A deadly time for journalists as media numbers decimated in Gaza

The number of journalists and media workers killed in the war in Gaza since October 7 passed the triple-digit mark in the past week and now totals 102, including 95 Palestinians, according to the International Federation of Journalists.

While estimates vary between organisations, the US-based Committee to Protect Journalists (CPJ) lists journalist and media worker deaths at 88, making this the deadliest period for journalists and media workers in a single country since the committee began keeping records in 1992.

Al Jazeera journalist Wael Dahdouh holds the hand of his son Hamza, who also worked for Al Jazeera and was killed in an Israeli airstrike in Gaza in January.
Al Jazeera journalist Wael Dahdouh holds the hand of his son Hamza, who also worked for Al Jazeera and was killed in an Israeli airstrike in Gaza in January.Credit: AP

By comparison, in the two years since Russia invaded Ukraine, the committee lists journalist and media worker deaths at 17, while 229 were killed across eight years in the Iraq War (2003-11).

Monday night’s military operation in the south Gazan city of Rafah marked another watershed moment in Israel’s offensive, as strikes bombarded the previously marked safe zone which houses almost 1.5 million Palestinians.

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Following the January strike, Al Jazeera directly accused the Israeli Defence Forces (IDF) of deliberately targeting reporters in the war zone, an allegation several official Israeli sources have rejected. An IDF statement later said the journalists were members of Gaza-based terrorist organisations, and operators of a drone posing a threat to Israeli soldiers.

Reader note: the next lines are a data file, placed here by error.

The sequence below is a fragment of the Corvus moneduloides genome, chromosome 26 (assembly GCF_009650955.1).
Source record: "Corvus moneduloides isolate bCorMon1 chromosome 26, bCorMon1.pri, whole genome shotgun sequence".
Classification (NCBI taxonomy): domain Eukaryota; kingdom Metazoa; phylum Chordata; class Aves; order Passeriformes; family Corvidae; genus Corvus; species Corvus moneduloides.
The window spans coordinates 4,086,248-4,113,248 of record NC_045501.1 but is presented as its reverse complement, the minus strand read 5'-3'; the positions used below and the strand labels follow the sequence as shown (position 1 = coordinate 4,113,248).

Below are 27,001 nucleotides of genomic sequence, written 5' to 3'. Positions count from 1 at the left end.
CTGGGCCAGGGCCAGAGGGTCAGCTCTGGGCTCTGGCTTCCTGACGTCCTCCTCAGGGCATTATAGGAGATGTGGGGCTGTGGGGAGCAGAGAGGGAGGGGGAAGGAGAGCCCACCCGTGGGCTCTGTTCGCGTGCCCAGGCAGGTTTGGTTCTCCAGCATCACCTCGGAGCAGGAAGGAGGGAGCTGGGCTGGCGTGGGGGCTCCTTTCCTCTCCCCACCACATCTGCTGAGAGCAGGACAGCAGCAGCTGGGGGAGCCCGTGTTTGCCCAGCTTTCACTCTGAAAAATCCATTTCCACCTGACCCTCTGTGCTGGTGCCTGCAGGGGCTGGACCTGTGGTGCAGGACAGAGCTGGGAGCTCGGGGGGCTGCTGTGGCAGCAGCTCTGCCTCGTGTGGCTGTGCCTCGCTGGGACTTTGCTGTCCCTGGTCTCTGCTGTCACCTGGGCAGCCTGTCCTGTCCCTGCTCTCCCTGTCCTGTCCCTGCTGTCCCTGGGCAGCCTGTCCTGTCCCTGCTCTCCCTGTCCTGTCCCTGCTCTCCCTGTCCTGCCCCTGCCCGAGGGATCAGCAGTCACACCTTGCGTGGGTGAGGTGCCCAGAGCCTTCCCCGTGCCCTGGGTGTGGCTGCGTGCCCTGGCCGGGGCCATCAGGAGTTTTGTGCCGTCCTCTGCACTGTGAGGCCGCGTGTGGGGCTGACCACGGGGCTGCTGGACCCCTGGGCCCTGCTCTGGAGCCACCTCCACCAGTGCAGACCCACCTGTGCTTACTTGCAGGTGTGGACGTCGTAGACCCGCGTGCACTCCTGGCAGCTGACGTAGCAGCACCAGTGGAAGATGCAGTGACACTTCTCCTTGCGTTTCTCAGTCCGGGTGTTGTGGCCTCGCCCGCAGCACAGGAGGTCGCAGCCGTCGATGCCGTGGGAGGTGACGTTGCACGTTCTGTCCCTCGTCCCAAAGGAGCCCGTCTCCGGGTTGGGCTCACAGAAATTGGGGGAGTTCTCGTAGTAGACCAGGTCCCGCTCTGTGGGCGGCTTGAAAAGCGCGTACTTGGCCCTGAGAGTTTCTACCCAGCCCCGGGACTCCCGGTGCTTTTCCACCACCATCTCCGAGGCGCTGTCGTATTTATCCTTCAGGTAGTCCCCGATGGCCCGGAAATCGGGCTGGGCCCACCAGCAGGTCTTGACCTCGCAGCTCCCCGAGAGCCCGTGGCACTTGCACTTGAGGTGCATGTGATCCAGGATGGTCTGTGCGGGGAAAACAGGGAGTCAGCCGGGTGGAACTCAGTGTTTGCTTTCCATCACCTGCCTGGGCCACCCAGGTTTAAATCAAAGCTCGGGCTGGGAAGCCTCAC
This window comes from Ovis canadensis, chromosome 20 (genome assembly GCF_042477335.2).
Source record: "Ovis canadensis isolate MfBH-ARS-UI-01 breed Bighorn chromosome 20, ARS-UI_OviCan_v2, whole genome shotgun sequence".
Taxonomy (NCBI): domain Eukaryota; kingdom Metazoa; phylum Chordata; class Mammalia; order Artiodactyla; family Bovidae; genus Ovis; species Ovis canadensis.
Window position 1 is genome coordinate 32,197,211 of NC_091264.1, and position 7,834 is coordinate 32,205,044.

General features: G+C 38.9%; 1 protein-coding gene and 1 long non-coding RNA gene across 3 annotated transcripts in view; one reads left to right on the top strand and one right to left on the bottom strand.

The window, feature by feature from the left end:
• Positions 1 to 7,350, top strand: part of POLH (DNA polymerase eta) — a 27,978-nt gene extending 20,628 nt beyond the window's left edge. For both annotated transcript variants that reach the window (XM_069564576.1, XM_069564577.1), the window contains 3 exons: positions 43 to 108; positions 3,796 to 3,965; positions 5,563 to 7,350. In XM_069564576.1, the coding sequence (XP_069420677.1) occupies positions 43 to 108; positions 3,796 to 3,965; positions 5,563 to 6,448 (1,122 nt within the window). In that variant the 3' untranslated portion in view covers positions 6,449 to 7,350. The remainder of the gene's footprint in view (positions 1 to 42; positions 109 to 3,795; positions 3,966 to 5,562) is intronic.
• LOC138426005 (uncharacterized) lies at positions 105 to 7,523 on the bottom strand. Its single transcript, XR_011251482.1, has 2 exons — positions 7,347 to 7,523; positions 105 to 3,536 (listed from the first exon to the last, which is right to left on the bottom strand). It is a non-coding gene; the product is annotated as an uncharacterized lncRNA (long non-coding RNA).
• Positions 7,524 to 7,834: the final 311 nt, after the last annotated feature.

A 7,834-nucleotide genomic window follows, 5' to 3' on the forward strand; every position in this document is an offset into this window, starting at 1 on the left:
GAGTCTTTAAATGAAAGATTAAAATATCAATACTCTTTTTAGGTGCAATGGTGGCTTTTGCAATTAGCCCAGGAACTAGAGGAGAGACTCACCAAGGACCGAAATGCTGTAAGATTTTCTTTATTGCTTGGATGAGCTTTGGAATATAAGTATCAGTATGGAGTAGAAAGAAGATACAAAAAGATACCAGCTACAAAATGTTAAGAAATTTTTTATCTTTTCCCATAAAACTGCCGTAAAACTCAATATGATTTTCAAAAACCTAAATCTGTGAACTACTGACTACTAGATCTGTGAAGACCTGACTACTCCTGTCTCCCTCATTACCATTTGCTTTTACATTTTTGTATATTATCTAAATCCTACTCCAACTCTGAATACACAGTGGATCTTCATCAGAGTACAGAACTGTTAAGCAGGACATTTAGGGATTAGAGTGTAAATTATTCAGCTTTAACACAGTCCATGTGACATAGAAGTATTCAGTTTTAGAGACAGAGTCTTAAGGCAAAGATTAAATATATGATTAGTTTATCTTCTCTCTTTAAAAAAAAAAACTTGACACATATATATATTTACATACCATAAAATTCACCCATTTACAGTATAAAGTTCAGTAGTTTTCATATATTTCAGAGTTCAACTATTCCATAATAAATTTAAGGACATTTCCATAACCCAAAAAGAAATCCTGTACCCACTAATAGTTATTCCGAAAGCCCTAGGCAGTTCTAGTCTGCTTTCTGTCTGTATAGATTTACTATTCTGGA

Like much of Gaza’s population, journalists there are coming under bombardment while restricted to an area around half the size of Canberra. Committee to Protect Journalists president Jodie Ginsberg said there was mounting evidence the deaths of some journalists were deliberate, while they faced the challenges of “trying to cover the war whilst also living it”.

Palestinian journalists are living the war while reporting it, says Jodie Ginsberg, the president of the Committee to Protect Journalists.
Palestinian journalists are living the war while reporting it, says Jodie Ginsberg, the president of the Committee to Protect Journalists.Credit: AP

What is different about this conflict for journalists?

International Federation of Journalists deputy general secretary Tim Dawson said the approximate 1000 journalists inside Gaza have been the only source of on-the-ground news outside official Israeli sources since October 7, as foreign access has been shut off.

Based on Dawson’s figure, almost one in 10 of the Gaza-based journalists have now been killed since Hamas’ insurgency into southern Israel on October 7, when it killed more than 1200 people and took around 240 hostages.

Dawson said the high percentage of casualties among journalists made it hard to make the case that some deaths were not the result of a deliberate campaign.

‘When you look at the numbers, it’s a very difficult to find an alternative explanation when there’s a mortality rate that’s three or four times that of medical staff.’

Tim Dawson, International Federation of Journalists

“When you look at the numbers, it’s a very difficult to find an alternative explanation when there’s a mortality rate that’s three or four times that of medical staff,” he said.

An IDF spokesperson told this masthead the force took all operationally feasible measures to mitigate harm to civilians, including journalists, and had, in some cases, aborted strikes.

“Given the ongoing exchanges of fire, remaining in an active combat zone has inherent risks,” the spokesperson said.

The reason the remaining journalists continue to report on the conflict despite the risks, Wael Dahdouh explained, was to show the world “what is happening here in the Gaza Strip”.

A different arena of war

Front-line war reporting is infinitely more dangerous in 2024, said Tony Walker, a former foreign correspondent for The Sydney Morning Herald and The Age, as war munitions were far more destructive.